Common Parole Violations That Might Send You Back to Prison

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Parole is described as a form of conditional release for former convicts. Rather than finishing their sentence in prison, they can serve the rest of it beyond prison walls with various rules and requirements.

What these rules and requirements are can depend on the crime they committed. However, if they were to breach the conditions of their parole, they risk being sent back to prison. Tens of thousands of people have their parole revoked for violations. The violation types can vary, but the following are among the most common:

Failure to Report

You likely know there’s a difference between parole and probation, with probation often granted to people instead of jail time. While different, one thing they have in common is the need to report to a probation or parole officer. Failure to do so can be a violation.

If you fail to report, you may be required to return to prison or jail unless you have a good excuse. Emergencies, deaths of loved ones, and motor vehicle accidents are a few of the many excuses that may be acceptable.

A Positive Drug or Alcohol Test

Not using drugs or alcohol is a standard restriction you must agree to when released from prison. Parole officers may require you to undertake testing to confirm that you’ve remained sober.

If you’ve tested positive, this can be a parole violation. While you may be required to return to prison, some officers can use their discretion to give parolees a second chance. In part, this is to reduce prison populations.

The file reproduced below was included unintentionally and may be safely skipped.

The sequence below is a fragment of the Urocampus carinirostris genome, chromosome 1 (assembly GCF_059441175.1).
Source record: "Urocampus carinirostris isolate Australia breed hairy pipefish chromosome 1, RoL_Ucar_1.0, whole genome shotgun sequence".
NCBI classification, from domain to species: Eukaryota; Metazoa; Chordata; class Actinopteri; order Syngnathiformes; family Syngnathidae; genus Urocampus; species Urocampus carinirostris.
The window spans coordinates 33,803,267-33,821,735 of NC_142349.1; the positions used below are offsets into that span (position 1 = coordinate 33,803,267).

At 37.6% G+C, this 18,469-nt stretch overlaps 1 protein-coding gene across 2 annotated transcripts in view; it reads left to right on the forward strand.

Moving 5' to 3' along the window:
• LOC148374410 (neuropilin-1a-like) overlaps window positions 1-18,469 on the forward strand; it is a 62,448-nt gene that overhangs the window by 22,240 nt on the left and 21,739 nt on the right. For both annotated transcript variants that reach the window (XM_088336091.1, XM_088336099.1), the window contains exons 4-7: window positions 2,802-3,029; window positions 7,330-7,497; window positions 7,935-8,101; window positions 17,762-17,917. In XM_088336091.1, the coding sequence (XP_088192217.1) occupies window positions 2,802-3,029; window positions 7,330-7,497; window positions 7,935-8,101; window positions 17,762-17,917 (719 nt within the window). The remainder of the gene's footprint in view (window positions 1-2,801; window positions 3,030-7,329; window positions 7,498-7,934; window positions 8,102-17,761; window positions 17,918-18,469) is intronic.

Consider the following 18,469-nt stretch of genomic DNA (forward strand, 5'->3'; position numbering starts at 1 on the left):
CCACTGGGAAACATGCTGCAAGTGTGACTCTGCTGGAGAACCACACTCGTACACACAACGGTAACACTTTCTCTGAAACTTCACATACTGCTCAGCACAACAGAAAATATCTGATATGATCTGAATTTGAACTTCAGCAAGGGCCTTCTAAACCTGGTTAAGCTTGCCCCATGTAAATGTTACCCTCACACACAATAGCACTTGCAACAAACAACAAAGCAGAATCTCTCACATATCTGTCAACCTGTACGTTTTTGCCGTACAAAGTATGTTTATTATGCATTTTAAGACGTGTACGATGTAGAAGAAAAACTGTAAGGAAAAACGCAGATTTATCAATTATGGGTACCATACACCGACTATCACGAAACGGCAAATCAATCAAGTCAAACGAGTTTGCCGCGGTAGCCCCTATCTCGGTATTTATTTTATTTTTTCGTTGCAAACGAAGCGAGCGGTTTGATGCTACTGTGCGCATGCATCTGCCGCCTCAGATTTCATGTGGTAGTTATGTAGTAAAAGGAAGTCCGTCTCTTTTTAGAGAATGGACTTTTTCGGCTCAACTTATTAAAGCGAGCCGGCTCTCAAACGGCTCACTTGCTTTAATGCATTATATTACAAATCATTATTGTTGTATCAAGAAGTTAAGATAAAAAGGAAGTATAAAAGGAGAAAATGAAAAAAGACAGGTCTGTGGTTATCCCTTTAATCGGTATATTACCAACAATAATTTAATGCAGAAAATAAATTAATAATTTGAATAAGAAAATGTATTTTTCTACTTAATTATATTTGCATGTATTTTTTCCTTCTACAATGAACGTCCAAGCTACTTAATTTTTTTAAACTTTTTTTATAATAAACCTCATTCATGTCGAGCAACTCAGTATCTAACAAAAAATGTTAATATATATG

Not Complying with Curfew

Many parolees must agree to a curfew where they must be at their home residence. In most situations, this period is from early in the evening until early in the morning. However, exceptions can sometimes be granted for work and education.

Failure to comply with curfew rules or not having an exception in place may result in a parole violation and a subsequent parole revocation hearing.

Not Completing Court-Ordered Programs

Court-ordered programs like anger management and substance abuse treatment are often standard requirements for parole. Law officials want their parolees to work hard to remain on the right side of the law.

However, not everyone will attend these programs as required. If you don’t have a good reason, you may need to go back to prison.

Committing New Crimes

Most inmates must meet specific criteria to be eligible for parole. However, parole eligibility doesn’t mean parolees will maintain their law-abiding ways.

Recidivism is a common problem, with 62% of prisoners released from prison in 2012 arrested within three years. Seven in 10 were arrested within five years. Committing new crimes is undoubtedly a severe parole violation that sees parolees put back behind bars. Even something as minor as a speed camera fine can sometimes be enough for a parole officer to consider revoking parole.

You may not be sent back to prison for every parole violation, but it’s certainly a risk. It’s in your best interests to read through your parole rules and requirements thoroughly to avoid making serious mistakes that could result in your parole being revoked.

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